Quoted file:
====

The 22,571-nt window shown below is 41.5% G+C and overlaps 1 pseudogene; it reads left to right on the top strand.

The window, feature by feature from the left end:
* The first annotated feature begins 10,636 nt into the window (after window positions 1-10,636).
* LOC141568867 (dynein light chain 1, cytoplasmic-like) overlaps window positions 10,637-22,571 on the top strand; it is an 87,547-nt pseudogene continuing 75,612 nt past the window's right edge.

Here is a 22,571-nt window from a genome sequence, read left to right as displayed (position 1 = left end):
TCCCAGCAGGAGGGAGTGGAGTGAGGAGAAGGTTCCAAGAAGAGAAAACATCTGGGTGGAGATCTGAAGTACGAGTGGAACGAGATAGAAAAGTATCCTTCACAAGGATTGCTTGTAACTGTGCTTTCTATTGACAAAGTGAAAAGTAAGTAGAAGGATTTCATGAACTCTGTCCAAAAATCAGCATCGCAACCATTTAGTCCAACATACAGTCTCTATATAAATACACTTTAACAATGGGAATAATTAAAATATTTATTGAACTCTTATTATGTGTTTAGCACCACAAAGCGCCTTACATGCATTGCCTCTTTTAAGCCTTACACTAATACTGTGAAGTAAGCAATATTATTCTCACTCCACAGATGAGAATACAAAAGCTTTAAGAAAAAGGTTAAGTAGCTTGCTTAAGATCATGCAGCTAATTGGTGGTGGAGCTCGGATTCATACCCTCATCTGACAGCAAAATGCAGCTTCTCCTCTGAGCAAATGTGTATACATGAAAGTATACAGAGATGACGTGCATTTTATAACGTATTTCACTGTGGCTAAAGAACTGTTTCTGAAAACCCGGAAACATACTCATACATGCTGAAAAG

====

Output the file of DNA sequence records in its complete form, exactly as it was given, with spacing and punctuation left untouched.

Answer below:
The 22,571-nt window shown below is 41.5% G+C and overlaps 1 pseudogene; it reads left to right on the top strand.

The window, feature by feature from the left end:
* The first annotated feature begins 10,636 nt into the window (after window positions 1-10,636).
* LOC141568867 (dynein light chain 1, cytoplasmic-like) overlaps window positions 10,637-22,571 on the top strand; it is an 87,547-nt pseudogene continuing 75,612 nt past the window's right edge.

Here is a 22,571-nt window from a genome sequence, read left to right as displayed (position 1 = left end):
TCCCAGCAGGAGGGAGTGGAGTGAGGAGAAGGTTCCAAGAAGAGAAAACATCTGGGTGGAGATCTGAAGTACGAGTGGAACGAGATAGAAAAGTATCCTTCACAAGGATTGCTTGTAACTGTGCTTTCTATTGACAAAGTGAAAAGTAAGTAGAAGGATTTCATGAACTCTGTCCAAAAATCAGCATCGCAACCATTTAGTCCAACATACAGTCTCTATATAAATACACTTTAACAATGGGAATAATTAAAATATTTATTGAACTCTTATTATGTGTTTAGCACCACAAAGCGCCTTACATGCATTGCCTCTTTTAAGCCTTACACTAATACTGTGAAGTAAGCAATATTATTCTCACTCCACAGATGAGAATACAAAAGCTTTAAGAAAAAGGTTAAGTAGCTTGCTTAAGATCATGCAGCTAATTGGTGGTGGAGCTCGGATTCATACCCTCATCTGACAGCAAAATGCAGCTTCTCCTCTGAGCAAATGTGTATACATGAAAGTATACAGAGATGACGTGCATTTTATAACGTATTTCACTGTGGCTAAAGAACTGTTTCTGAAAACCCGGAAACATACTCATACATGCTGAAAAG